“No sector, certainly not one that is a major contributor of [greenhouse gasses], should be gifted a free pass from taking meaningful action to limit emissions,” added the attorney general. President-elect Joe BidenJoe BidenIntercept bureau chief: minimum wage was not 'high priority' for Biden in COVID-19 relief South Carolina Senate adds firing squad as alternative execution method Obama alum Seth Harris to serve as Biden labor adviser: report MORE has chosen Becerra to lead the Department of Health and Human Services.  

The EPA declined to comment, saying it does not comment on pending litigation. 

Last month, EPA Administrator Andrew Wheeler touted the standards as part of the “Trump Administration’s pragmatic approach to climate action that has produced meaningful results without unnecessarily sacrificing American jobs or important domestic industries like our aircraft manufacturers.”

Read more on the suit here

SOME PERSONNEL NEWS:

-At EPA… The incoming Biden administration plans to tap Janet McCabe to serve as deputy administrator of the Environmental Protection Agency (EPA), the transition team announced early Friday.

McCabe previously served as the acting assistant administrator for the Office of Air and Radiation at EPA for much of the Obama administration.

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Asking McCabe to rejoin the agency fits with Biden’s pattern of recalling insiders deeply familiar with institutions that critics have argued have reversed their mission during the Trump administration.

“These dedicated and distinguished leaders will bring the highest level of experience, integrity, and knowledge to bear on behalf of the American people,” Biden said in a release announcing McCabe’s selection alongside other picks.

“Each of them brings a deep respect for the civil servants who keep our republic running, as well as a keen understanding of how the government can and should work for all Americans.”

If confirmed, McCabe would be the deputy to Michael ReganMichael ReganCybersecurity and your water: Hacker attempted to poison Florida city's water supply OVERNIGHT ENERGY: US officially rejoins Paris climate agreement | Biden Energy Dept orders sweeping review of Trump energy rules | Texas power grid was 'seconds and minutes' from total failure, officials say Capito asks White House to allow toxic chemicals rule to proceed MORE, another EPA employee who served under the Clinton and George W. Bush administrations.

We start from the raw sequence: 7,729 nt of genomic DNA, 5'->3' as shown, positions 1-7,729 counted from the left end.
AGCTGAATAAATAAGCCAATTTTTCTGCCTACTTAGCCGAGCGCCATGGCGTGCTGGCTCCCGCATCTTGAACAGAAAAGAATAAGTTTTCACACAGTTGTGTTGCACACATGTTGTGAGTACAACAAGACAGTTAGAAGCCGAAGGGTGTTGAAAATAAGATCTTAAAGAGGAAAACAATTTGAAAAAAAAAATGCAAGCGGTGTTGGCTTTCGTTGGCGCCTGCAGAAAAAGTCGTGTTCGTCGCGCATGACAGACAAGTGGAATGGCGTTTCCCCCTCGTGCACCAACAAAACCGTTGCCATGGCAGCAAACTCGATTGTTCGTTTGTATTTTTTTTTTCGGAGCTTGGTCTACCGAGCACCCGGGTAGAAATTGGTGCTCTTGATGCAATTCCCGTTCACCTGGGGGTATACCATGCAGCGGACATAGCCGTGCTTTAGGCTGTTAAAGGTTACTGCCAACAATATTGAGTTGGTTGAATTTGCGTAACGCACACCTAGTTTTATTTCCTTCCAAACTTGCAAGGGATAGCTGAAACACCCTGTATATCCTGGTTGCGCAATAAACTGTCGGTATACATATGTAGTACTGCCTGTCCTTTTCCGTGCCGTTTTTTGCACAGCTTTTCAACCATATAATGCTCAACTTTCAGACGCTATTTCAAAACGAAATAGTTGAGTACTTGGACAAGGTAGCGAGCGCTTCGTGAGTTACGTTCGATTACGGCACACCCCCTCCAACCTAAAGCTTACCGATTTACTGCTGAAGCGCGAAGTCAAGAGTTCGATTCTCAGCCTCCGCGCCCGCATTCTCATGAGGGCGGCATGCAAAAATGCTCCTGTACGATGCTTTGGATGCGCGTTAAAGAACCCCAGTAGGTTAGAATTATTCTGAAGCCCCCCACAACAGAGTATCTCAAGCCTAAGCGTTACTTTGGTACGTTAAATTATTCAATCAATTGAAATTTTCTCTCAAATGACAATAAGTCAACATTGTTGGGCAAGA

While leading EPA’s air office, McCabe helped develop the Clean Power Plan, one of President Obama’s signature efforts to reduce emissions from power plants that has since been tied up in court. 

-At FEMA… President-elect Joe Biden has selected Deanne Criswell to lead the Federal Emergency Management Agency (FEMA). 

Criswell is the first woman nominated to lead the agency, which is primarily responsible for responding to natural disasters, which have increased in both number and intensity amid climate change.

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She currently serves as the commissioner of the New York City Emergency Management Department, leading the coordination of the city's response to the coronavirus pandemic and other emergencies.

Criswell previously worked at FEMA under much of the Obama administration, where she was both the federal coordinating officer and a lead on the national incident management team.

Read more on McCabe here and Criswell here

ON TAP NEXT WEEK:

On Thursday, Department of Transportation secretary nominee Pete ButtigiegPete ButtigiegHarris pushes for support for cities in coronavirus relief package Exclusive: How Obama went to bat for Warren The Hill's 12:30 Report - Presented by Facebook - Biden vs. Trump, part II MORE will appear before the Senate Commerce, Science, & Transportation Committee.

WHAT WE’RE READING:

Andrew Wheeler has some advice for Biden EPA, E&E News reports

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French energy giant Total splits from largest US oil lobby over climate policy, The Washington Examiner reports

Bundy to Biden: Stay away from my cattle, E&E News reports

ICYMI: Stories from Friday...

Biden taps Janet McCabe to serve as deputy at EPA

Biden taps Criswell as first woman to lead FEMA

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Groups sue EPA over 'backwards' lead rule

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12 states, green groups sue EPA over airline standards they deem insufficient